6. At a time when the future superpower Assyria ruled only over parts of neighboring areas in Mesopotamia, Syria, Asia Minor, and Iran, Shammuramat ("gift of the sea") was the country's regent for five years until her son Adad-nirari III came of age; she was the widow of Shamshi-Adad V, who ruled 824–811 BCE. Under the reigns of Shamshi-Adad V's father Shalmaneser III and his grandfather Ashurnasirpal II, Assyria had begun its march toward empire, but Shalmaneser III’s eldest son, Ashur-danin-pal, revolted against his father in 826 BCE. It took Shamshi-Adad V six years to defeat his brother, leaving the realm in a weakened state. During her regency, Shammuramat restored the nation's authority, annexed the Medes' territory, and possibly conquered the Armenians. A century and a half later the Neo Assyrian Empire stretched from the Caucasus Mountains in the north to the Arabian Peninsula in the south to western Iran in the east to Cyprus in the west, and the Greeks remodeled the former queen into the legendary Semiramis, the wife and successor to the mythical king Ninus who also married her son Ninyas, ruling her vast domain for 42 years. Nearly every stupendous work of antiquity in Mesopotamia or in Iran was ascribed to her, including the Behistun inscription of Darius I and the artificial banks that confined the Euphrates. She restored ancient Babylon and surrounded it with a high brick wall. She built several palaces in Persia, including Ecbatana. She was credited with inventing the chastity belt. Various places in Assyria, Media, Persia, the Levant, Asia Minor, Arabia, and the Caucasus bore her name; for example, the Armenian city of Van was once Shamiramagerd ("created by Semiramis"). Her mother was Derketo, another name for Atargatis, the chief goddess of northern Syria, who fell in love with and became impregnated by a mortal youth. Upon the birth of the child, Derceto flung herself into a lake near Ascalon, but to keep from drowning, her body changed into the form of a fish (though her head remained human). The child, Semiramis, was rescued and fed by doves until she was found and raised by the royal shepherd. (Among the many deeds associated with her, she was the first to castrate male youths to make them eunuchs; according to a 3rd-century source, the men of Stria Edessa used to castrate themselves in honor of Atargatis king Abgar commanded that anyone who emasculated himself would have a hand cut off as well.) Semiramis married Onnes (or Menones), but Ninus was so struck by her bravery at the capture of Bactra that he ordered the general to exchange her for the king's own daughter. Onnes, in desperation, hanged himself, and Ninus took her as his wife. After Ninus defeatied the Bactrians and others, Semiramis persuaded him to give her ruling authority for five days to see how well she could manage it, then had him executed; masquerading as Ninyas to trick the army into following her commands, she conquered most of Asia as well as Libya and Aethiopia. She had her artisans create an army of artificial elephants to fool king Stabrobates of India into thinking she had real ones, but she was wounded in battle and forced to retreat west of the Indus.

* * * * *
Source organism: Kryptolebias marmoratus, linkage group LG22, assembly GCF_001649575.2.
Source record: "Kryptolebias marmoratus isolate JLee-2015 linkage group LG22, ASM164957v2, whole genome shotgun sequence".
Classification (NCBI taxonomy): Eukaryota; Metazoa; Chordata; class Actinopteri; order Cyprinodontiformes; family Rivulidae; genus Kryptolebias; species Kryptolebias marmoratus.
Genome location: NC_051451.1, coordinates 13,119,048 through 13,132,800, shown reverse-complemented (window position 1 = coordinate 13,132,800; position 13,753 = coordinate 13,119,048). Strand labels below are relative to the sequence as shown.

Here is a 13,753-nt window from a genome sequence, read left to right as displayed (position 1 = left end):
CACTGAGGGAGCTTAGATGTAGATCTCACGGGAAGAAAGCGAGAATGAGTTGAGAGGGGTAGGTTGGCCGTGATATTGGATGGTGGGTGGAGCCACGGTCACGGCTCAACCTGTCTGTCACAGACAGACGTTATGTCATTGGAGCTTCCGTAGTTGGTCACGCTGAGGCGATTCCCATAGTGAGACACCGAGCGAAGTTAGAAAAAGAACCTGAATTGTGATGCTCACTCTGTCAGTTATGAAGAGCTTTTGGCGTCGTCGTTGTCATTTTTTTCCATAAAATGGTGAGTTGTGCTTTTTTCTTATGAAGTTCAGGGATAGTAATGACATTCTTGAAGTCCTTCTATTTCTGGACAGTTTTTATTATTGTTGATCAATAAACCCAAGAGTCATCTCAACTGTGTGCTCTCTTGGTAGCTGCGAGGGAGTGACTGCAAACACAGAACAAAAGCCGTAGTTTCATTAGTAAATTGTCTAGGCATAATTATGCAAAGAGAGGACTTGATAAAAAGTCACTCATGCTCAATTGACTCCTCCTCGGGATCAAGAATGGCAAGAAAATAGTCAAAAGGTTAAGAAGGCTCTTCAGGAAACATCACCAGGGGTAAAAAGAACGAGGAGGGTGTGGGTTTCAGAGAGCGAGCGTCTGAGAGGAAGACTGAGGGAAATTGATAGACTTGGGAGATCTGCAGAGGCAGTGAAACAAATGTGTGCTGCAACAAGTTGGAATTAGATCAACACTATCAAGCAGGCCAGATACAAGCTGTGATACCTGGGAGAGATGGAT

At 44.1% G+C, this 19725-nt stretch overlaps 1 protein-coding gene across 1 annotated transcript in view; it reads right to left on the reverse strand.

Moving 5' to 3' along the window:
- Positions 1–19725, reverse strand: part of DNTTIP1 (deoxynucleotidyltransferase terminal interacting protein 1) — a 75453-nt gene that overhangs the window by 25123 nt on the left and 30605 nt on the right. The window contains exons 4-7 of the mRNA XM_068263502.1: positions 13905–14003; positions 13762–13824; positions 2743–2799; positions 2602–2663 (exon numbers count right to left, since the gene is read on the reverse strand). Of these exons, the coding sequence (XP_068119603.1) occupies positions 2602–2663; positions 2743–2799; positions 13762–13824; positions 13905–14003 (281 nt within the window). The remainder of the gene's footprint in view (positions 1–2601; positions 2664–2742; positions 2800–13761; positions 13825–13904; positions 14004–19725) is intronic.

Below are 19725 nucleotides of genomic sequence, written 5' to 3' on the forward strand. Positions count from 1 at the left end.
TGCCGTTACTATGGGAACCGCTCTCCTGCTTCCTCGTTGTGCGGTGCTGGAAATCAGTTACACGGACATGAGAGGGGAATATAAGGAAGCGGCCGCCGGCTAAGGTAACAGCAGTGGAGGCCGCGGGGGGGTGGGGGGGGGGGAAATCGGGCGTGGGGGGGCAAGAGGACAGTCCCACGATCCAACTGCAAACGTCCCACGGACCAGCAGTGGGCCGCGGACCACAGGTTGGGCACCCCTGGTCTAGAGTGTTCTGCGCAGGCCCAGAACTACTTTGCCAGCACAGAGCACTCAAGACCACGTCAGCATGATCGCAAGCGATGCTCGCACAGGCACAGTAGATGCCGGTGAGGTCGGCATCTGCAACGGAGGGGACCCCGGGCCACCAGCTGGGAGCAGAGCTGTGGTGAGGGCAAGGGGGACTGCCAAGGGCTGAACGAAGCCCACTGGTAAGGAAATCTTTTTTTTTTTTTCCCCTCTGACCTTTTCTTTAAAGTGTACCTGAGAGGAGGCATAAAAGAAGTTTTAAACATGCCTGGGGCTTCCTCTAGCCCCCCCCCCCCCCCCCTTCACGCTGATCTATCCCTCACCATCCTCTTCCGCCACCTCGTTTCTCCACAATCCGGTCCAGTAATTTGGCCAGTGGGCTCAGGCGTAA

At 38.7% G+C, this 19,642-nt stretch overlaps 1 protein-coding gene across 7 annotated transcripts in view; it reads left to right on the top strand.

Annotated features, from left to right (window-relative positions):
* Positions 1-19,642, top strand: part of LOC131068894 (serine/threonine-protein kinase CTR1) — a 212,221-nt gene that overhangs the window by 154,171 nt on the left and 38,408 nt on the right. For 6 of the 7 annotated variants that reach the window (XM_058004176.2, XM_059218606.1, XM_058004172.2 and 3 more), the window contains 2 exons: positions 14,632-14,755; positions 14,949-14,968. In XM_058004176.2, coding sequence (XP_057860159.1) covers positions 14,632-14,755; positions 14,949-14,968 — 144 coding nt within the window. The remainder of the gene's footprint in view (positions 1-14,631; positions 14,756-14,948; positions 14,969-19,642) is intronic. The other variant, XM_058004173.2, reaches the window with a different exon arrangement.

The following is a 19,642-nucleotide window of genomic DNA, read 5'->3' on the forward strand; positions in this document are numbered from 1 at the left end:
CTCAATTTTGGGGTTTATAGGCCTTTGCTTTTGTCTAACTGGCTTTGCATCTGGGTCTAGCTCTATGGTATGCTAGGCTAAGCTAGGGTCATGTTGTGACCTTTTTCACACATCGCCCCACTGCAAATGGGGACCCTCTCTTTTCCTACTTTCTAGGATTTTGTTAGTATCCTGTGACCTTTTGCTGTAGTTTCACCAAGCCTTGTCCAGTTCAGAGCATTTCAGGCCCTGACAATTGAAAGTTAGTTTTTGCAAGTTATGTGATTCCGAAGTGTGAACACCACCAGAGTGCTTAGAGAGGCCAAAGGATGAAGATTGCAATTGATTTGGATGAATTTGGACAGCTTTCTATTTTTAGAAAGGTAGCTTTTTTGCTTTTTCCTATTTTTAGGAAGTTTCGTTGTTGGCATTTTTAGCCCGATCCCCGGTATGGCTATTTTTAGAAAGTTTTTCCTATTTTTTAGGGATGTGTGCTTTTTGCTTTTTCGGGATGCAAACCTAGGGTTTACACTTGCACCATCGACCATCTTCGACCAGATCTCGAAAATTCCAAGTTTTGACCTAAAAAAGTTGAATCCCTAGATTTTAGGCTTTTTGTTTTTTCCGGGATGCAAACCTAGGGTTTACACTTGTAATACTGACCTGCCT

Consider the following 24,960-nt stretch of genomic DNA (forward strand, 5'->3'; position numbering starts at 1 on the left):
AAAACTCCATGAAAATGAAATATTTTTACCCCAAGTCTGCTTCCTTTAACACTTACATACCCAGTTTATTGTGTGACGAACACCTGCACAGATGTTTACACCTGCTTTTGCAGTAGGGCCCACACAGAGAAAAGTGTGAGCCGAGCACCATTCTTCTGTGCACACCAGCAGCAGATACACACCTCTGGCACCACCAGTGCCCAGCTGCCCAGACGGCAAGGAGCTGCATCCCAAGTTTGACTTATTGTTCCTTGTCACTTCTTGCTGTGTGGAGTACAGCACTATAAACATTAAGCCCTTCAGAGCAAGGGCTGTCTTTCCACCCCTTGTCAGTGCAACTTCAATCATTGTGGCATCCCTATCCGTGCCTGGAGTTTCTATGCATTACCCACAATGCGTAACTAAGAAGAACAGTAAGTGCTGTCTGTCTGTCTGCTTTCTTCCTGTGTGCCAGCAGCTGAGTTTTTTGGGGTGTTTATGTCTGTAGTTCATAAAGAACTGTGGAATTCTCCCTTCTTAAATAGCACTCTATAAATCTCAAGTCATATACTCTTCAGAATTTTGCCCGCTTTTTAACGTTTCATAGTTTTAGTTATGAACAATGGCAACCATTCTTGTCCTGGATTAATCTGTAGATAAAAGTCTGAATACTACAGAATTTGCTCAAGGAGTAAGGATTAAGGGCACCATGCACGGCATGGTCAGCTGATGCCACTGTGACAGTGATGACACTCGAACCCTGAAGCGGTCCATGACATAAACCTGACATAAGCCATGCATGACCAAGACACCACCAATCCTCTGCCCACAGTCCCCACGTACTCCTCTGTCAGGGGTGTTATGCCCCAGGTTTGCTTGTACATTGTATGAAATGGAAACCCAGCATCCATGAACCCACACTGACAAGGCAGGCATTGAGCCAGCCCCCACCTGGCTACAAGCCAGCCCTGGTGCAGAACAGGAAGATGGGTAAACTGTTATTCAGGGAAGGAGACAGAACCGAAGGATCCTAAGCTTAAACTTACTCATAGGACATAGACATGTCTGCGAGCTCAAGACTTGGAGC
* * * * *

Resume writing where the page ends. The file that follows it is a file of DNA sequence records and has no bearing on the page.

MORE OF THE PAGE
7. The Greeks were not alone in their mythologizing of her; according to the 12th-century "Gesta Treverorum," a history of the Germanic Treveri tribe, Ninus had a son by an earlier marriage, Trebeta, whom Semiramis exiled when she assumed the throne; he founded Trier, which became one of the largest cities in the Roman empire. To the Armenians, she was a sorceress, a homewrecker, and a harlot: Shamiram, the daughter of the fish-goddess Atargatis. When Ara Geghecik "the Handsome" refused to marry her, she invaded Armenia and slew him in battle, then disguised one of her lovers as the dead king and spread the rumor that, at her behest, the gods had brought Ara back to life, ending the war. Ara, one of the legendary forefathers of the Armenians, was probably Arame (or Aramu), Urartu's first known king (858-844 BCE); he united the Nairi tribe against the Assyrians, but his capital, Arzashkun, was captured by Shalmaneser III of Assyria (859–824 BCE).
    When Alexander Hislop published "The Two Babylons" in 1858 as an anti-Catholic tract, he identified Semiramis as "the whore of Babylon" in the Book of Revelations. According to Hislop and his followers, Semiramis was Noah’s granddaughter and the wife of Nimrod, the creator of the first empire. During the course of his conquests he fell in love with the keeper of an inn (or brothel) in Erech and elevated her to the queenship; the propaganda was created that she was a virgin who sprang from the sea at Nimrod's landing. However, after she became pregnant with another man's child, Nimrod threatened to dethrone her. His people celebrated the new year by tearing a live ram limb from limb and eating the pieces raw, then presenting on the next day a newly born ram which was then fattened over the next year. Semiramis replaced the ram with Nimrod, who was butchered by the frenzied priests. Semiramis then declared that Nimrod had been resurrected as the god of the sun, whose rays inseminated her. Thus, the reincarnated Nimrod returned to power as her illegitimate son Damu (Dammuzi, from the Sumerian "dam" = blood), deified as Tammuz, under her own regency. To defend her reign against dissidents in the army she built a system of walls, towers, and gates around Babylon, becoming the first to build fortifications; and her crown was modeled on those turreted walls. She also had herself worshipped as Astarte, the Queen of Heaven. When Dammu reached maturity and demanded that Semiramis surrender her regency, she plotted to remove him in the same she had removed her husband, but Dammu killed her with his sword. The fame of Semiramis continued for many centuries: In the "Comedìa" (christened "Divina" a century later by Giovanni Boccaccio), Dante degli Alighieri placed her in the Second Circle of Hell:
    And as the cranes go chanting forth their lays,
    Making in air a long line of themselves,
    So saw I coming, uttering lamentations,

    Shadows borne onward by the aforesaid stress.
    Whereupon said I: "Master, who are those
    People, whom the black air so castigates?"

    "The first of those, of whom intelligence
    Thou fain wouldst have", then said he unto me,
    "The empress was of many languages.

    To sensual vices she was so abandoned,
    That lustful she made licit in her law,
    To remove the blame to which she had been led.

    She is Semiramis, of whom we read
    That she succeeded Ninus, and was his spouse;
    She held the land which now the Sultan rules."


Join the conversation! What is your reaction to the post?